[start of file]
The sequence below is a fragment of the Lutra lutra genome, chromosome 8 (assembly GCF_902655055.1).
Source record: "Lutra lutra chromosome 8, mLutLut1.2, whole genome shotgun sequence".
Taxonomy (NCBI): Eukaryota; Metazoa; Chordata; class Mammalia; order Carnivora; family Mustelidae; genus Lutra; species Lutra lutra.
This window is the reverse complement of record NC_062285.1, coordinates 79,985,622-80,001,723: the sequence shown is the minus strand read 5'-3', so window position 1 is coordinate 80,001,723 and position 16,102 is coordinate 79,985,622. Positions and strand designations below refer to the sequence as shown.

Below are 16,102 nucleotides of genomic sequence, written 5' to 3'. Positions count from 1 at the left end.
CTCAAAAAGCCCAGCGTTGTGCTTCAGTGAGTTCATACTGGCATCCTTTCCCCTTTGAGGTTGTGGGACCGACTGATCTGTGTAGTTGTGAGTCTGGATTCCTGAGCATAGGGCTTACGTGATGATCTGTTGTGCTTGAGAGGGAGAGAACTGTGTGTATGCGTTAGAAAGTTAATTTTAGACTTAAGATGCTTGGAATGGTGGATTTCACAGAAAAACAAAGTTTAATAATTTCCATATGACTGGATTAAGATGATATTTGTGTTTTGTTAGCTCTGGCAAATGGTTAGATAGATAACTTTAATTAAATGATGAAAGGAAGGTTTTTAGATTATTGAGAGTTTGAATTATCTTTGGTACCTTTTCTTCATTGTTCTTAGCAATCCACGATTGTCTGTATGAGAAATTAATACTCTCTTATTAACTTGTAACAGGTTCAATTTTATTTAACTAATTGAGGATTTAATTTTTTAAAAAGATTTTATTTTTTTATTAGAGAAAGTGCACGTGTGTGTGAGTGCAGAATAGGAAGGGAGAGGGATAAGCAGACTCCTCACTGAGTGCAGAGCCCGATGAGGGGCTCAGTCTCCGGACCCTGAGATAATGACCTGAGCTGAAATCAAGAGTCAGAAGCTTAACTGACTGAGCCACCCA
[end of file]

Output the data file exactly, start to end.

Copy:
The sequence below is a fragment of the Lutra lutra genome, chromosome 8 (assembly GCF_902655055.1).
Source record: "Lutra lutra chromosome 8, mLutLut1.2, whole genome shotgun sequence".
Taxonomy (NCBI): Eukaryota; Metazoa; Chordata; class Mammalia; order Carnivora; family Mustelidae; genus Lutra; species Lutra lutra.
This window is the reverse complement of record NC_062285.1, coordinates 79,985,622-80,001,723: the sequence shown is the minus strand read 5'-3', so window position 1 is coordinate 80,001,723 and position 16,102 is coordinate 79,985,622. Positions and strand designations below refer to the sequence as shown.

Below are 16,102 nucleotides of genomic sequence, written 5' to 3'. Positions count from 1 at the left end.
CTCAAAAAGCCCAGCGTTGTGCTTCAGTGAGTTCATACTGGCATCCTTTCCCCTTTGAGGTTGTGGGACCGACTGATCTGTGTAGTTGTGAGTCTGGATTCCTGAGCATAGGGCTTACGTGATGATCTGTTGTGCTTGAGAGGGAGAGAACTGTGTGTATGCGTTAGAAAGTTAATTTTAGACTTAAGATGCTTGGAATGGTGGATTTCACAGAAAAACAAAGTTTAATAATTTCCATATGACTGGATTAAGATGATATTTGTGTTTTGTTAGCTCTGGCAAATGGTTAGATAGATAACTTTAATTAAATGATGAAAGGAAGGTTTTTAGATTATTGAGAGTTTGAATTATCTTTGGTACCTTTTCTTCATTGTTCTTAGCAATCCACGATTGTCTGTATGAGAAATTAATACTCTCTTATTAACTTGTAACAGGTTCAATTTTATTTAACTAATTGAGGATTTAATTTTTTAAAAAGATTTTATTTTTTTATTAGAGAAAGTGCACGTGTGTGTGAGTGCAGAATAGGAAGGGAGAGGGATAAGCAGACTCCTCACTGAGTGCAGAGCCCGATGAGGGGCTCAGTCTCCGGACCCTGAGATAATGACCTGAGCTGAAATCAAGAGTCAGAAGCTTAACTGACTGAGCCACCCA